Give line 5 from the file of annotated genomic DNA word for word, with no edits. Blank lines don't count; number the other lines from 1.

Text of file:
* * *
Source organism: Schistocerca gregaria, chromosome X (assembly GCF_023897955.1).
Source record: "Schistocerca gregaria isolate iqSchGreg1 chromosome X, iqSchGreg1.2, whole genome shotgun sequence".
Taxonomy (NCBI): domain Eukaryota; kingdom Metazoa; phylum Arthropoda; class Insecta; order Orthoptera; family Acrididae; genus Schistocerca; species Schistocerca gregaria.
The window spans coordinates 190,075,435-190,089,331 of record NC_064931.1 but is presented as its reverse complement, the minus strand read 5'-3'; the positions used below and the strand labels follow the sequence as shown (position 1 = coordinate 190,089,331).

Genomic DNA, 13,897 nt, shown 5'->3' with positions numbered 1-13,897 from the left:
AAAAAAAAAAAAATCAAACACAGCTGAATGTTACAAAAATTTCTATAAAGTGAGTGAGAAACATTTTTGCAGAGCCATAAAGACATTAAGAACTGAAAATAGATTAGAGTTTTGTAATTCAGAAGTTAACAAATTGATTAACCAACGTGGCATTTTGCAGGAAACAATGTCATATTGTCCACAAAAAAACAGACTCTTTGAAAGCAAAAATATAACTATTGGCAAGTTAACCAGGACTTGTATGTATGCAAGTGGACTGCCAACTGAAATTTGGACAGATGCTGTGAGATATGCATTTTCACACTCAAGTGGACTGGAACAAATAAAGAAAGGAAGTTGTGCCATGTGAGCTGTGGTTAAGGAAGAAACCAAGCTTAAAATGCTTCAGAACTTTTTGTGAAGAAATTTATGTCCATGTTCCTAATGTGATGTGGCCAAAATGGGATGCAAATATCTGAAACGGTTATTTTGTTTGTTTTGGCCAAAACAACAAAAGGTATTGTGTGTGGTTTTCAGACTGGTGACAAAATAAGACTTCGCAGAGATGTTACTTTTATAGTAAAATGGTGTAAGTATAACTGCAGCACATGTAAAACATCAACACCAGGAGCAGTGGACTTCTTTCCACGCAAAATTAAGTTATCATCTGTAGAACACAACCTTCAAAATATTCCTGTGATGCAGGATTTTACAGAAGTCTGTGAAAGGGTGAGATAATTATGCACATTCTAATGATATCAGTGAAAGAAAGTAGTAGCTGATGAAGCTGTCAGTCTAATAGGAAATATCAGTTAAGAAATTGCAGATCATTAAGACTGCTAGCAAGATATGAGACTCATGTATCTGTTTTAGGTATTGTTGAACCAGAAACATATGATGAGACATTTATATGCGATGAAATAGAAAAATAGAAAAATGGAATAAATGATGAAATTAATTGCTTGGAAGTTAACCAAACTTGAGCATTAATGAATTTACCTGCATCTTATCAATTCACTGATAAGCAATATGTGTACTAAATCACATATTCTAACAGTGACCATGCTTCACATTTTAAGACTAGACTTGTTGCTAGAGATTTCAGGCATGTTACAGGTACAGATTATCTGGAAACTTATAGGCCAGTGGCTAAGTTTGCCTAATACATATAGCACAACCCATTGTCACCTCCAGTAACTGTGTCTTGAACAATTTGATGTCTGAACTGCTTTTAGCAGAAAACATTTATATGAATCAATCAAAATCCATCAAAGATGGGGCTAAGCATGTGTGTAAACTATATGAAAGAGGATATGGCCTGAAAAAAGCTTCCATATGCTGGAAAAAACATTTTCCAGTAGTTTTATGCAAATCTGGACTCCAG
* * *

Genomic DNA, 13,897 nt, shown 5'->3' with positions numbered 1-13,897 from the left: